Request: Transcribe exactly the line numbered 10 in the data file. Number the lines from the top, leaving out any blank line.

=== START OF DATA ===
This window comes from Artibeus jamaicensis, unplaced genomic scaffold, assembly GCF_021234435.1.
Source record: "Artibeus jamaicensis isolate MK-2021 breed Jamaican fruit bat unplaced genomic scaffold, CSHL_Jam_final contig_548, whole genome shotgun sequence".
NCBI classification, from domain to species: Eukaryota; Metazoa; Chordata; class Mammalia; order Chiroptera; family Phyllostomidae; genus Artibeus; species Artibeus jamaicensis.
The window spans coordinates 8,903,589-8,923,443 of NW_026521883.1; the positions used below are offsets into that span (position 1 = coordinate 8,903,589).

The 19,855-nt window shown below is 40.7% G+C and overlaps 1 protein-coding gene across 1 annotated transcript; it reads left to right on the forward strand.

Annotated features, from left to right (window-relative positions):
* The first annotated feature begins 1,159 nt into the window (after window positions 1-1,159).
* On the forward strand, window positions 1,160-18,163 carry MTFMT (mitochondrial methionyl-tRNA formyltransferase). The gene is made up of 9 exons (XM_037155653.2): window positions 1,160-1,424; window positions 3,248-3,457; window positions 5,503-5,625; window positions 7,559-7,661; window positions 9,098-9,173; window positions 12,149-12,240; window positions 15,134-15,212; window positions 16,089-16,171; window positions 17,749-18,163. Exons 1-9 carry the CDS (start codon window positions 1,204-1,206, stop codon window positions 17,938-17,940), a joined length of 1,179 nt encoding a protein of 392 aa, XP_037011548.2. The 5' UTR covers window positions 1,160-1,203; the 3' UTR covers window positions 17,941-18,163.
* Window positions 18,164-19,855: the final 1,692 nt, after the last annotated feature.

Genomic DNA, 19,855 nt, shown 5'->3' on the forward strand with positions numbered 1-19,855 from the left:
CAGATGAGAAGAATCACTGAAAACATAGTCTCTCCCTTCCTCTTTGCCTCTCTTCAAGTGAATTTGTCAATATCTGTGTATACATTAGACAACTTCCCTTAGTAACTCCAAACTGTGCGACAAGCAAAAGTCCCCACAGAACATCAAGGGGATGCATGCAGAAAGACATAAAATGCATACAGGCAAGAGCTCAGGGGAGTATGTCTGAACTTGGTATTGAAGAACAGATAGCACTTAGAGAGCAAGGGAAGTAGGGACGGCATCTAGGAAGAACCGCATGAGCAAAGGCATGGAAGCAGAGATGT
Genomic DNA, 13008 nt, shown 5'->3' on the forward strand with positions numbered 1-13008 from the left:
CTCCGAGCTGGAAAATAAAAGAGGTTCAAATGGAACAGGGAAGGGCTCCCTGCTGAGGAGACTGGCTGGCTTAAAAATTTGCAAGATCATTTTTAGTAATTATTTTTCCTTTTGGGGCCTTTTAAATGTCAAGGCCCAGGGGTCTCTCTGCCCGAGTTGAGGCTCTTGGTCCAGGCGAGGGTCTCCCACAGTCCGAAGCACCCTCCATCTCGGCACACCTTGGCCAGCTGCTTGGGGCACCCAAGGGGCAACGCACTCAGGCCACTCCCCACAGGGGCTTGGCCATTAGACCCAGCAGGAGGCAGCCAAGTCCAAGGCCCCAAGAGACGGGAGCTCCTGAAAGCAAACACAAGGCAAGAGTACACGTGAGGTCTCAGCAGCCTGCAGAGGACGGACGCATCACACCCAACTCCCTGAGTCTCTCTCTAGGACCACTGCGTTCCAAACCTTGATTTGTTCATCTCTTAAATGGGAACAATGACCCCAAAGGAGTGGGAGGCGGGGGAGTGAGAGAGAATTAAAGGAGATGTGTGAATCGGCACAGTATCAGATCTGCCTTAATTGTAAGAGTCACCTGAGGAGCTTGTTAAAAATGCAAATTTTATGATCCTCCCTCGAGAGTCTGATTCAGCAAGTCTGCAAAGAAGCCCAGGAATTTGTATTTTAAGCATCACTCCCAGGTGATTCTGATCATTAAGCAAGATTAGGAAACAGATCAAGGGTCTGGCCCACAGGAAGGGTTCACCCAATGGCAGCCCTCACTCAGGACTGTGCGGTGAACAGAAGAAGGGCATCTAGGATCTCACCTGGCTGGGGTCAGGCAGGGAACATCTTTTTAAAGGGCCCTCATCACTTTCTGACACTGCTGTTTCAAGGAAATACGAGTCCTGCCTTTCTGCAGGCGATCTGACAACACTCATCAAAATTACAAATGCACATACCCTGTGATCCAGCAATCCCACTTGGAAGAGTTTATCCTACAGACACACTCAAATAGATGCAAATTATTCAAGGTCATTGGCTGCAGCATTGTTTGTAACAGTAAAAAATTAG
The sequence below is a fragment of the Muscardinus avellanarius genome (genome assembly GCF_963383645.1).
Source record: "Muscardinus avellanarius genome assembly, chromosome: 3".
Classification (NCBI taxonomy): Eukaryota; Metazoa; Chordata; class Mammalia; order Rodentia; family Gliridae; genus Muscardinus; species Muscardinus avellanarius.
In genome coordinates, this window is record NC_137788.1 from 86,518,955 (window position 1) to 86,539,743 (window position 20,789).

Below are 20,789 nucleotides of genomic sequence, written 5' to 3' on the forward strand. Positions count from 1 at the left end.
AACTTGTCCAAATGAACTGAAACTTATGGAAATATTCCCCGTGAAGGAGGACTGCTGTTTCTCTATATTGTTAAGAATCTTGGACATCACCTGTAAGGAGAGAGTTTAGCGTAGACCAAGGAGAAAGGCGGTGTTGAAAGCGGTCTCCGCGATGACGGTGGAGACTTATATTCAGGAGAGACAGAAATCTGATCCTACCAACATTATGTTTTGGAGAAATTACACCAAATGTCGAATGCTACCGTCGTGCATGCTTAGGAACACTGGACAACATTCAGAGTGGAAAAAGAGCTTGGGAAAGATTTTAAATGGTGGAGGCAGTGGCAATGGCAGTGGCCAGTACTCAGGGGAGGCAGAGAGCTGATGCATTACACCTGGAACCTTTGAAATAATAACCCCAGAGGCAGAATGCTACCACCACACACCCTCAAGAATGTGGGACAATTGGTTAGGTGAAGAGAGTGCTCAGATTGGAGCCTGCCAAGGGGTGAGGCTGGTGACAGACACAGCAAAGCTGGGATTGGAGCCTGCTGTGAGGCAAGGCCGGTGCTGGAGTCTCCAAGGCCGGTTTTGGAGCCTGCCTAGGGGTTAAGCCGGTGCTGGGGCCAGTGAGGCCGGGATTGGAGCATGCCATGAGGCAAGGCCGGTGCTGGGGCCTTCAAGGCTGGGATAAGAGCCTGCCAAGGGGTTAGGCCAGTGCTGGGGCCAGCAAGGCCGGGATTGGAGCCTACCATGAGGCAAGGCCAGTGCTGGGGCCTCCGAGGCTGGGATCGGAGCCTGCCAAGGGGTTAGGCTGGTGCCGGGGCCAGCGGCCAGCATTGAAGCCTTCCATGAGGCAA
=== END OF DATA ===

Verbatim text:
Genomic DNA, 19,855 nt, shown 5'->3' on the forward strand with positions numbered 1-19,855 from the left: